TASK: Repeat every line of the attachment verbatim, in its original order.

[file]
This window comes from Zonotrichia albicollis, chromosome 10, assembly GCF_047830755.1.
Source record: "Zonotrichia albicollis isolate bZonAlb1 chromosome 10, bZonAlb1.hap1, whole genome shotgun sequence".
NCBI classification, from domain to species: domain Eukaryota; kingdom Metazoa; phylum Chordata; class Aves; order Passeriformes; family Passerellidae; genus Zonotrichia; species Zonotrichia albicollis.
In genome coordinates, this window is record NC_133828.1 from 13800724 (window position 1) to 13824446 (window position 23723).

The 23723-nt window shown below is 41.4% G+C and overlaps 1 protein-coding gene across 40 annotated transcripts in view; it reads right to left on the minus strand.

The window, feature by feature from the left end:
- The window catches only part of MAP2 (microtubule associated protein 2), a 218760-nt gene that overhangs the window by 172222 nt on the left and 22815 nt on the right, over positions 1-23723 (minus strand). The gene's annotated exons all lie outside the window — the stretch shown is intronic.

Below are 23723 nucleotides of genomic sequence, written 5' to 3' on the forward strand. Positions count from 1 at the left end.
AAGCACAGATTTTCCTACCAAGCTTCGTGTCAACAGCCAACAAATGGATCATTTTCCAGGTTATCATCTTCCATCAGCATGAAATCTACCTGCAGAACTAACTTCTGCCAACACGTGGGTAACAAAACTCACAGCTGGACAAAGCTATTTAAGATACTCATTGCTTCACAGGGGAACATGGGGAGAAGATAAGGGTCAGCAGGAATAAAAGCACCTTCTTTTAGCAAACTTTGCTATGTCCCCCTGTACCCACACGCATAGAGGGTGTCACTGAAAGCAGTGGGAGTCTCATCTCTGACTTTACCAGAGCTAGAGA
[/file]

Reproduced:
This window comes from Zonotrichia albicollis, chromosome 10, assembly GCF_047830755.1.
Source record: "Zonotrichia albicollis isolate bZonAlb1 chromosome 10, bZonAlb1.hap1, whole genome shotgun sequence".
NCBI classification, from domain to species: domain Eukaryota; kingdom Metazoa; phylum Chordata; class Aves; order Passeriformes; family Passerellidae; genus Zonotrichia; species Zonotrichia albicollis.
In genome coordinates, this window is record NC_133828.1 from 13800724 (window position 1) to 13824446 (window position 23723).

The 23723-nt window shown below is 41.4% G+C and overlaps 1 protein-coding gene across 40 annotated transcripts in view; it reads right to left on the minus strand.

The window, feature by feature from the left end:
- The window catches only part of MAP2 (microtubule associated protein 2), a 218760-nt gene that overhangs the window by 172222 nt on the left and 22815 nt on the right, over positions 1-23723 (minus strand). The gene's annotated exons all lie outside the window — the stretch shown is intronic.

Below are 23723 nucleotides of genomic sequence, written 5' to 3' on the forward strand. Positions count from 1 at the left end.
AAGCACAGATTTTCCTACCAAGCTTCGTGTCAACAGCCAACAAATGGATCATTTTCCAGGTTATCATCTTCCATCAGCATGAAATCTACCTGCAGAACTAACTTCTGCCAACACGTGGGTAACAAAACTCACAGCTGGACAAAGCTATTTAAGATACTCATTGCTTCACAGGGGAACATGGGGAGAAGATAAGGGTCAGCAGGAATAAAAGCACCTTCTTTTAGCAAACTTTGCTATGTCCCCCTGTACCCACACGCATAGAGGGTGTCACTGAAAGCAGTGGGAGTCTCATCTCTGACTTTACCAGAGCTAGAGA